So, a long time ago, I made a more objecty frontend for Vecto and called it Vectometry. It has a load of convenience functions for working with points and colors as objects rather than separated components. It predefines some useful points (like *origin*) and colors (like *white* and *black*). It also adds a set of functions for working with rectangles, which are called "boxes" in the interface.

So, for example, the old vecto code might look like this:

(with-canvas (:height 100 :width 100)
  (move-to 0 0)
  (line-to 50 50)
  (line-to 100 0)
  (save-png "foo.png"))

The new code looks something like this:

(let ((canvas (box 0 0 100 100)))
  (with-box-canvas canvas
    (move-to *origin*)
    (line-to (centerpoint canvas))
    (line-to (bottom-right canvas))
    (save-png "bar.png")))

Boxes have maxpoint, minpoint, centerpoint, bottom-left, top-left, top-right, bottom-right, height, and width functions. They all return about what you'd expect.

But there's also a combine function that takes two boxes, or a point and a box, or two points, and returns a box big enough to cover the two objects.

And expand takes a box and an amount, and returns a new box that has its corners moved out by the specified amount, in all directions. And the nice thing about with-box-canvas is that if your box doesn't align with the origin, the drawing system still does - that is, the bottom left of your canvas box can be at positive or negative coordinates, but drawing at the origin will still draw at 0, 0.

displace takes a box and a point, and adds the point components to the minpoint of the box to produce a new box at a new location.

For points, there's new add, sub, mul, and div functions that do about what you'd expect. And there's also a function angle to get the angle between two points, and a function apoint that produces a point at a specified angle and distance from the origin.

Color objects are easier to make and pass around. rgb-color does what you'd expect, but there's also an hsv-color that provides a much nicer way to get related colors, and even an html-color function so you can easily use "#rgb" or "#rrggbb" strings to set fill or stroke colors.

Everything else that doesn't deal with component arguments is just passed through verbatim to Vecto, so things like stroke or fill-path don't change.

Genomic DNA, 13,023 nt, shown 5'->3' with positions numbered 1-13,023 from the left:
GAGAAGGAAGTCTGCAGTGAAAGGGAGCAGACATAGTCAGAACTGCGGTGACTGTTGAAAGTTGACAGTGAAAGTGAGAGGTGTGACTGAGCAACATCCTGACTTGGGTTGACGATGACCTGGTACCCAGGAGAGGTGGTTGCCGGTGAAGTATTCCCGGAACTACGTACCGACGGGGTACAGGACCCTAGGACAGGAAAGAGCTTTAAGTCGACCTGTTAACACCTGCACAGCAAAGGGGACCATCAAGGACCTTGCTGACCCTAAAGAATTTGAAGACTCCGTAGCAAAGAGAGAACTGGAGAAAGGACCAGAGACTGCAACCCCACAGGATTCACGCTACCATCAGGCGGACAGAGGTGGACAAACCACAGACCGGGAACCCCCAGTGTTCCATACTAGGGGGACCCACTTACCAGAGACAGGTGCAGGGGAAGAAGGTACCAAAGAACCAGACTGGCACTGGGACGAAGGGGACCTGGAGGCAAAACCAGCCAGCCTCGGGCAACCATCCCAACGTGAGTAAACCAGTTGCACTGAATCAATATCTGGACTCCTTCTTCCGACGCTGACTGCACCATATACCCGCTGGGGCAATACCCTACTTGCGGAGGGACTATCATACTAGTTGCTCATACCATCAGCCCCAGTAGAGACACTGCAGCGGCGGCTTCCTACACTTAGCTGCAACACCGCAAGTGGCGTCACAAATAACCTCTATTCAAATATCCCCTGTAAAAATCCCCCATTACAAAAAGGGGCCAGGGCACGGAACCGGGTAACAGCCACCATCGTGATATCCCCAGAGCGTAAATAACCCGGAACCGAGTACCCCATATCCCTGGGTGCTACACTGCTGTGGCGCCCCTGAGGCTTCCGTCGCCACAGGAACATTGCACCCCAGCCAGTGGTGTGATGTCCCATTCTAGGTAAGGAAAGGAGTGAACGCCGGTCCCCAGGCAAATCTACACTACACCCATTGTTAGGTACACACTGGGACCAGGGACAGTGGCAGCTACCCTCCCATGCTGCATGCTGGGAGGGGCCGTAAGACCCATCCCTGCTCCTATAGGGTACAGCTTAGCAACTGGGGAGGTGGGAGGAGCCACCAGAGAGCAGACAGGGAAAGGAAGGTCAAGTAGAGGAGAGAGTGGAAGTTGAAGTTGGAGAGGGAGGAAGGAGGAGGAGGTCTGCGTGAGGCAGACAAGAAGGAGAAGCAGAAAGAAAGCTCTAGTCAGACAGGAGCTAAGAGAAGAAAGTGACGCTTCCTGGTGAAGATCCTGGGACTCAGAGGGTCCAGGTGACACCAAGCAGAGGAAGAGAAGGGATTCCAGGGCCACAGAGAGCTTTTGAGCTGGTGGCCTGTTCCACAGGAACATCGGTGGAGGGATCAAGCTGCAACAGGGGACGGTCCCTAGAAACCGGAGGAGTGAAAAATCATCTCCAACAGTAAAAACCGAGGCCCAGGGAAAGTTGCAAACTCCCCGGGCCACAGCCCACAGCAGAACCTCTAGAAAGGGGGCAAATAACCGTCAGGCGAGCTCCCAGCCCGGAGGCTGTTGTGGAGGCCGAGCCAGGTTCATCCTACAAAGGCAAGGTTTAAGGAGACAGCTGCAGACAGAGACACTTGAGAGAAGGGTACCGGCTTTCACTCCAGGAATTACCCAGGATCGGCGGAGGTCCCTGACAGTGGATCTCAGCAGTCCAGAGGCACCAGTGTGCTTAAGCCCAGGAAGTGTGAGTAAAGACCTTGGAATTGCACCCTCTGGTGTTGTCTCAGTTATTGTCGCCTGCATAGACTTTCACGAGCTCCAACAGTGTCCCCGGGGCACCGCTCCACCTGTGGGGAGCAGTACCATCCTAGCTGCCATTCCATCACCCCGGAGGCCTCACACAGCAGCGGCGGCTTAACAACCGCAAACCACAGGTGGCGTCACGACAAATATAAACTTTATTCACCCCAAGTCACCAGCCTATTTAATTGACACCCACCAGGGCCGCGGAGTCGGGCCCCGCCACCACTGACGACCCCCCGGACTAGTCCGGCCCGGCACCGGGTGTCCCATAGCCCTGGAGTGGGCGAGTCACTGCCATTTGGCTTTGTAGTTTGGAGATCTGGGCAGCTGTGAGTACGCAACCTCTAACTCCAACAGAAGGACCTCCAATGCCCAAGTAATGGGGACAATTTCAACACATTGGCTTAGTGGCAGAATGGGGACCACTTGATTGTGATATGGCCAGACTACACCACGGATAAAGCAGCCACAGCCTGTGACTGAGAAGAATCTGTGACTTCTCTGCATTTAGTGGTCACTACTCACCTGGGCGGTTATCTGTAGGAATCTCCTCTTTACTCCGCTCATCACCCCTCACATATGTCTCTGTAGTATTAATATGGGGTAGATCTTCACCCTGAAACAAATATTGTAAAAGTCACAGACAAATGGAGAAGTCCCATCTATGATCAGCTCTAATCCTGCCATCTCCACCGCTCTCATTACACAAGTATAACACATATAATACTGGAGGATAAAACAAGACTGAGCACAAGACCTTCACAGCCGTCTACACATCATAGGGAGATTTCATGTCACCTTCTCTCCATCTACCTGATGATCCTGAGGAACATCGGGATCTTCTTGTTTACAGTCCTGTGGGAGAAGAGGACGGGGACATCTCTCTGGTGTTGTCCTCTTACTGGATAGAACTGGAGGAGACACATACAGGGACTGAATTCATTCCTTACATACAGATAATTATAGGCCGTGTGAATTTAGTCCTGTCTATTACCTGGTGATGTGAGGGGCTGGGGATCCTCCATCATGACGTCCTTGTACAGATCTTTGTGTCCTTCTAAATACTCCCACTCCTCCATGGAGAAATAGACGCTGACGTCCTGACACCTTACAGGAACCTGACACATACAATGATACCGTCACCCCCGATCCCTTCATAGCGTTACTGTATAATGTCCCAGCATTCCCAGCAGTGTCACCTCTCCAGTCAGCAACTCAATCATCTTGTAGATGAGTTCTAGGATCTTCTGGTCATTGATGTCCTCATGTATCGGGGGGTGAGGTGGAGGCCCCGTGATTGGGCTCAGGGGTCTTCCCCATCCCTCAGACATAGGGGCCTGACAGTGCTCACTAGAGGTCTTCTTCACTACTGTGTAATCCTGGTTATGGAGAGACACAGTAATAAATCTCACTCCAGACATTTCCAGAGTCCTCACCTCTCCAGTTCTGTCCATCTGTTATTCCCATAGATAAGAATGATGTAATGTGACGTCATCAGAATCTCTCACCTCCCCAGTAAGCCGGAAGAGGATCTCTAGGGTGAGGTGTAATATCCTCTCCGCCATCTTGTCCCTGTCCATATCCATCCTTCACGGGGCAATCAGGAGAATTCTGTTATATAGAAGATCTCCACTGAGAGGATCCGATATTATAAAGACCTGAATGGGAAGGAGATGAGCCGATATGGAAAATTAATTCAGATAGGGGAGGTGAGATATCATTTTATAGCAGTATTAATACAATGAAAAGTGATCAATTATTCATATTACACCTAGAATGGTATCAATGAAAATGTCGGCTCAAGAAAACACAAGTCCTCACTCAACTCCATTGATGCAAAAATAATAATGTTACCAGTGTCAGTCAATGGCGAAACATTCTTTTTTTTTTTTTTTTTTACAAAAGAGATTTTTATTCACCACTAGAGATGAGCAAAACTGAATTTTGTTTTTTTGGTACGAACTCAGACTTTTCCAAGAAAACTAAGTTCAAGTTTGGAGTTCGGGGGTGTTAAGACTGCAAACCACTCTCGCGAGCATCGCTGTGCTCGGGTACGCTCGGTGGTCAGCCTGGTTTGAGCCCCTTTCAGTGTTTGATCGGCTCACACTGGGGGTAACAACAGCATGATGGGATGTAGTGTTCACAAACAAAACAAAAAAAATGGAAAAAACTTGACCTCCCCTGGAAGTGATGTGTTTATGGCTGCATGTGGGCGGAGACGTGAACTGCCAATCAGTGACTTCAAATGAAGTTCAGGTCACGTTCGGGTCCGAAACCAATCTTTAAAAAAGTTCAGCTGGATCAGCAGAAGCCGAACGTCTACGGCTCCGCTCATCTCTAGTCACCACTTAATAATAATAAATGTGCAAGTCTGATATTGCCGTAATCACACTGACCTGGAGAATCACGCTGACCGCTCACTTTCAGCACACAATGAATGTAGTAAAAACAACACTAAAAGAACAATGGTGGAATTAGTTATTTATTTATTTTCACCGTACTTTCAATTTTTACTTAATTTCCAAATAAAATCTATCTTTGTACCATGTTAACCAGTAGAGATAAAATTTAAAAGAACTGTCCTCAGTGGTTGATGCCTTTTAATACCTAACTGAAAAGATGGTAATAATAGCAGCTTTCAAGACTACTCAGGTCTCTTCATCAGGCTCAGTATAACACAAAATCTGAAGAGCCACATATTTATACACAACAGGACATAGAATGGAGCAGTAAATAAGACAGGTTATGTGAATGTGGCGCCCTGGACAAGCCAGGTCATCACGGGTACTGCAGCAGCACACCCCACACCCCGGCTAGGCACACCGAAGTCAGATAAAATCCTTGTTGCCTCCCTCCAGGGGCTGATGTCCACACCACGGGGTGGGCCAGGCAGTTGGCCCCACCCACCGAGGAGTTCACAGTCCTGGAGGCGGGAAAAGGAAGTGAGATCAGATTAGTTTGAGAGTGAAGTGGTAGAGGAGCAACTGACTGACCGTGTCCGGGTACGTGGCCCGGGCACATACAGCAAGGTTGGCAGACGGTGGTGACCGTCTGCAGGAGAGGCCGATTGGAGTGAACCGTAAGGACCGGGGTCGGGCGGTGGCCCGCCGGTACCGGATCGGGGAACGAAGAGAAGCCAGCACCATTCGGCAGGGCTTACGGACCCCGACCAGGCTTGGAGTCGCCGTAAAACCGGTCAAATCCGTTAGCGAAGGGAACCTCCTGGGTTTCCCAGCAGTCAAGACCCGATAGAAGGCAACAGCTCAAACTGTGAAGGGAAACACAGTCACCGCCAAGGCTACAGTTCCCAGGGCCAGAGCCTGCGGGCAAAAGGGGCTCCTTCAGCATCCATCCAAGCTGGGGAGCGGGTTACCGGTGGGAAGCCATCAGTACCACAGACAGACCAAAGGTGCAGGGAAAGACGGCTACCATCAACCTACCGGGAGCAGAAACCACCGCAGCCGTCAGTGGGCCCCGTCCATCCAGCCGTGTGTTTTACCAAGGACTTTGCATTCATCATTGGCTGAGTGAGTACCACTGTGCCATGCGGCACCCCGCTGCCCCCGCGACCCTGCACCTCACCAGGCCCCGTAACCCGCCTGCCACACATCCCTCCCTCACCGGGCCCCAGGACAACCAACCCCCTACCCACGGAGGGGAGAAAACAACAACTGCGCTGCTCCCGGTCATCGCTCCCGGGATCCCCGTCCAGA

This object stuff creates new objects all the time instead of mutating old ones. Maybe it's slower and puts more pressure on the GC. But for the stuff I do I haven't noticed and it hasn't mattered.

I've been sitting on this vectometry code, using it for all my drawing needs for years but never publicizing it, because it wasn't documented yet. But I'd rather put it into vecto and make it easily accessible and document it Someday rather than leave it buried.

If you like drawing stuff and 2D APIs and PNGs and stuff, try the latest vecto from Quicklisp and give it a whirl. If you have problems let me know. If you want me to post some example code and output images let me know. Enjoy!

edit Here's some code I posted to twitter and 100-pointed and 5-pointed stars:

(defun star-demo (box points dip-factor)
  (let* ((radius (/  (max (height box) (width box)) 2))
         (step (/ pi points))
         (angle (/ pi 2))
         (center (centerpoint box)))
    (with-box-canvas (expand box 5)
      (set-fill-color *white*)
      (set-stroke-color (rgba-color 0 0 0 0.5))
      (centered-circle-path center radius)
      (set-line-width 10)
      (translate center)
      (move-to (apoint angle radius))
      (dotimes (i points)
        (incf angle step)
        (line-to (apoint angle (* radius dip-factor)))
        (incf angle step)
        (line-to (apoint angle radius)))
      (set-fill-color *black*)
      (save-png (format nil "star~D.png" points)))))

Christophe Rhodessbcl 1 4 3 released

· 20 days ago

I released sbcl-1.4.3 just before the new year.

Mostly this blog post is to remind me that I need to improve the release script:

The script assumes that I build on x86-64. That is usually true, but this month there's a problem with building on my release build host, which is a squeeze-era VM: the new immobile-space support on x86-64 uses a synchonization builtin (__atomic_load()) that wasn't supported in gcc-4.4, and I didn't have time to investigate and test which of the __sync_ builtins is an acceptable replacement before vanishing off the internet for a couple of days. Probably: